FIG. 21 shows a do-it-yourself photo realistic talking head creation system 200, which is substantially the same as the do-it-yourself photo realistic talking head creation system 10, except that the do-it-yourself photo realistic talking head creation system 200 has adjustable cantilevered support arm 202, as shown in FIGS. 22 and 23, affixed thereto monitor 204, and adapted to support video camera 206 in front of the monitor 204 therebetween the monitor 204 and subject 208. The subject 208 may adjust the position of the video camera 206 for decreased parallax, thus, facilitating better alignment and improvement in the resulting photo realistic talking head library.

FIG. 24 shows a do-it-yourself photo realistic talking head creation system 300, which is substantially the same as the do-it-yourself photo realistic talking head creation system 100, except that the do-it-yourself photo realistic talking head creation system 300 has guide control software 312, which may be used to control guides 320 individually and/or as guide library 322, as in the do-it-yourself photo realistic talking head creation system 100 of FIG. 20.

Although the present invention has been described in considerable detail with reference to certain preferred versions thereof, other versions are possible. Therefore, the spirit and scope of the appended claims should not be limited to the description of the preferred versions contained herein.

Claims (31)

1. A device for constructing a photo realistic human talking head, comprising:
a library of alignment templates,
each said alignment template being different one from the other and representational of an alignment template frame of a photo realistic human talking head having an alignment template head angular position, comprising a template head tilt, a template head nod, and a template head swivel component,
each said alignment template frame different one from the other,
each said alignment template head angular position different one from the other;
a controller,
said controller selecting a said alignment template from said library of alignment templates corresponding to a specified alignment template head angular position and having an image output signal representational of said alignment template;
a video camera
said video camera collecting an image of a human subject having a head having a human subject head angular position, comprising a human subject head tilt, a human subject head nod, and a human subject head swivel component,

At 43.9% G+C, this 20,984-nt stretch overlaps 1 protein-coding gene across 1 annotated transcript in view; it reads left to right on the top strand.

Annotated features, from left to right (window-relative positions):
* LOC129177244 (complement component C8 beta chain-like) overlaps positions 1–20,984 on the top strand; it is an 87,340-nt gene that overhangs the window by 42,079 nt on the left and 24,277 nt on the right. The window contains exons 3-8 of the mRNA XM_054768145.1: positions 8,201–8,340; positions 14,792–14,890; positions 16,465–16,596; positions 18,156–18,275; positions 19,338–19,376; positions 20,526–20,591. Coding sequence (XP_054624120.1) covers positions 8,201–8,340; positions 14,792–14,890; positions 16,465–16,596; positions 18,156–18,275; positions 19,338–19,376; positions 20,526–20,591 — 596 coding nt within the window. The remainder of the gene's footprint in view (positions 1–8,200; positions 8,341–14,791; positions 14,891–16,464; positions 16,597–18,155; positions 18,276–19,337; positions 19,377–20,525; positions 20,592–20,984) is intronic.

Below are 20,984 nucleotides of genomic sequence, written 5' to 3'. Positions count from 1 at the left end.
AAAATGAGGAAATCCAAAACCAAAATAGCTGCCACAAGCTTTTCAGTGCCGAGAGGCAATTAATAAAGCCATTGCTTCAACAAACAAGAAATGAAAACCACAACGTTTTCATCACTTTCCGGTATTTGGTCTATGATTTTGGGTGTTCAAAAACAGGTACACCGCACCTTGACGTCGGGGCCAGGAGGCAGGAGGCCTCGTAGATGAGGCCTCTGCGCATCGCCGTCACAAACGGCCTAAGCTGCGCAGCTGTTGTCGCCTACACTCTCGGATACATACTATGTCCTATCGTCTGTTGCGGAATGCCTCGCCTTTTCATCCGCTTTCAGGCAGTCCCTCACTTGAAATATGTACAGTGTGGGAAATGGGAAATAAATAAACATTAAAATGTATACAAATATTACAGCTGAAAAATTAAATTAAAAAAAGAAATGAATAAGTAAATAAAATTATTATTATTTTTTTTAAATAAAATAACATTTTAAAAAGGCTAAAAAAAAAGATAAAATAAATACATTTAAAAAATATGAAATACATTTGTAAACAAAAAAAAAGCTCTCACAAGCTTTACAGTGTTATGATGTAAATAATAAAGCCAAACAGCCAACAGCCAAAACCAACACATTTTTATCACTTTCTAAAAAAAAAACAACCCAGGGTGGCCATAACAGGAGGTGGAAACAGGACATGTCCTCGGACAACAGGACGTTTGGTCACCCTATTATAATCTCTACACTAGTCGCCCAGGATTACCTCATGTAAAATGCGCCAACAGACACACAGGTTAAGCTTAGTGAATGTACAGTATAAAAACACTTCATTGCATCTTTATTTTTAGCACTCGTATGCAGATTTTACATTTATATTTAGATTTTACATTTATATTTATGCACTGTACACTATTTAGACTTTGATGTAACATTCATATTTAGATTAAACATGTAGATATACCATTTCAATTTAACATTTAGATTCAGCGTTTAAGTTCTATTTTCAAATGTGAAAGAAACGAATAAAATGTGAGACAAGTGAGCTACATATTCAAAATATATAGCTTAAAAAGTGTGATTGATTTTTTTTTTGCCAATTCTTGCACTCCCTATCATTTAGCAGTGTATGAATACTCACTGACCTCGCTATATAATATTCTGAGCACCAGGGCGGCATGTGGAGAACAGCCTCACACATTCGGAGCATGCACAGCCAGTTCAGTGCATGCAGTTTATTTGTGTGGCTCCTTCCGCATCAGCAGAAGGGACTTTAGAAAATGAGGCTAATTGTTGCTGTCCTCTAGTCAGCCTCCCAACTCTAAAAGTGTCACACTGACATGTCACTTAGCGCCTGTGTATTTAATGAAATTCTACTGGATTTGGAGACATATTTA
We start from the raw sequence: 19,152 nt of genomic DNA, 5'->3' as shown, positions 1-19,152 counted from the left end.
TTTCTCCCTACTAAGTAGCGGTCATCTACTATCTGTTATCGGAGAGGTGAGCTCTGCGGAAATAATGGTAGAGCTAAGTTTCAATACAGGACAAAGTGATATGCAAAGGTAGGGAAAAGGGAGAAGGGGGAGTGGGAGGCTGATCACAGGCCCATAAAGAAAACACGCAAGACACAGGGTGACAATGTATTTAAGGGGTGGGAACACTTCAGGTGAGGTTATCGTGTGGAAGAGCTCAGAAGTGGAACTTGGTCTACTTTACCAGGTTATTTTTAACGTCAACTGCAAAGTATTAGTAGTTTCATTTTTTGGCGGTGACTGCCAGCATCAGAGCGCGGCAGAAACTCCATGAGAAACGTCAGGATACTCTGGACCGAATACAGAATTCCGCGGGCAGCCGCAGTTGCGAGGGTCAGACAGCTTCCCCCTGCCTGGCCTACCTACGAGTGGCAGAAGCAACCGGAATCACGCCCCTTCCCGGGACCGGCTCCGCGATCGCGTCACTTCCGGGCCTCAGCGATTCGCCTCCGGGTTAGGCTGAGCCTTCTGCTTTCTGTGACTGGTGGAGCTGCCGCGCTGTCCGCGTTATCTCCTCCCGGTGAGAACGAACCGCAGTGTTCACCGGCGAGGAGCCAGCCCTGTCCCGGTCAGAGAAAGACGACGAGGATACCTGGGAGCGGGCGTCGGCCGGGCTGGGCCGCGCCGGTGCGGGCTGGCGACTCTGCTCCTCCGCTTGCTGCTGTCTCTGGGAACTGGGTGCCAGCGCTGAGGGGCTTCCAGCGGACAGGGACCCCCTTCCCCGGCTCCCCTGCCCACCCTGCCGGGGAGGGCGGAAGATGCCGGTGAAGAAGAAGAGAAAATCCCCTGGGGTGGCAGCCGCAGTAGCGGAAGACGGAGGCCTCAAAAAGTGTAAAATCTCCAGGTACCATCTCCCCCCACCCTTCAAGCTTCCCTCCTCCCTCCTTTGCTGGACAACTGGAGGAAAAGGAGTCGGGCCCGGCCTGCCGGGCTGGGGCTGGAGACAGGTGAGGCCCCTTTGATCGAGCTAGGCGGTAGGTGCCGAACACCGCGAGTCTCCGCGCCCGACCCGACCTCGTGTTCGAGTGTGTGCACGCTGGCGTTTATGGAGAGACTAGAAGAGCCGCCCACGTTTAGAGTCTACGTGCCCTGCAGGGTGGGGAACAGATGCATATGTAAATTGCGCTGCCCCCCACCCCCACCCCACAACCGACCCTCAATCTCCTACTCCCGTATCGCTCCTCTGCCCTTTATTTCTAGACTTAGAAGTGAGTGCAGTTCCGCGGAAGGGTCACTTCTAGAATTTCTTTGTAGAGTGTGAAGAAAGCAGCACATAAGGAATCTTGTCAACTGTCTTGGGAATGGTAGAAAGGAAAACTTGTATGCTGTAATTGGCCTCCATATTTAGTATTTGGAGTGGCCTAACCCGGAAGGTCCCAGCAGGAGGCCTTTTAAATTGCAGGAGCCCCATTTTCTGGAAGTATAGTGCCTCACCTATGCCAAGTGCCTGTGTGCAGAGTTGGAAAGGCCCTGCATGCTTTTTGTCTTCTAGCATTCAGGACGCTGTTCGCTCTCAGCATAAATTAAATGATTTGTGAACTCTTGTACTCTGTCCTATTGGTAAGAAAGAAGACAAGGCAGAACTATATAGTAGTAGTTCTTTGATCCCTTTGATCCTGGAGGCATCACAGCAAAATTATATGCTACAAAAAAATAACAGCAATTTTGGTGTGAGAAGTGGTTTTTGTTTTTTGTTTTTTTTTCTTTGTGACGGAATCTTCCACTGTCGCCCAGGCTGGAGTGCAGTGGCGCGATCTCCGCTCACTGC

said video camera having an output signal representational of said collected image of said human subject;
a computer,
said computer having an input receiving said output signal of said video camera representational of said collected image of said human subject,
said computer having a mixer,
said computer receiving said selected alignment template image output signal from said controller, and communicating said selected alignment template image output signal and said received collected image signal of said human subject to said mixer,
said mixer receiving said selected alignment template image output signal and said communicated collected image signal of said human subject, and mixing one with the other into an output signal representational of a composite image of said collected image of said human subject and said selected alignment template, and communicating said composite image signal of said collected image of said human subject and said selected alignment template to said computer,
said computer having an output signal representational of said composite image signal of said collected image of said human subject and said selected alignment template received from said mixer;
a display,
said display having an input receiving said computer output signal representational of said composite image signal of said collected image of said human subject and said selected alignment template,
said display and said video camera adapted to allow said video camera to collect said image of said human subject and said human subject to view said composite image and said human subject to align said image of said head of said human subject with said alignment template head at substantially the same angular position as said specified alignment template head angular position;
storage means storing a library of collected images of said human subject with said head of said subject at different human subject head angular positions,
said computer communicating said received collected image signal of said human subject to said storage means,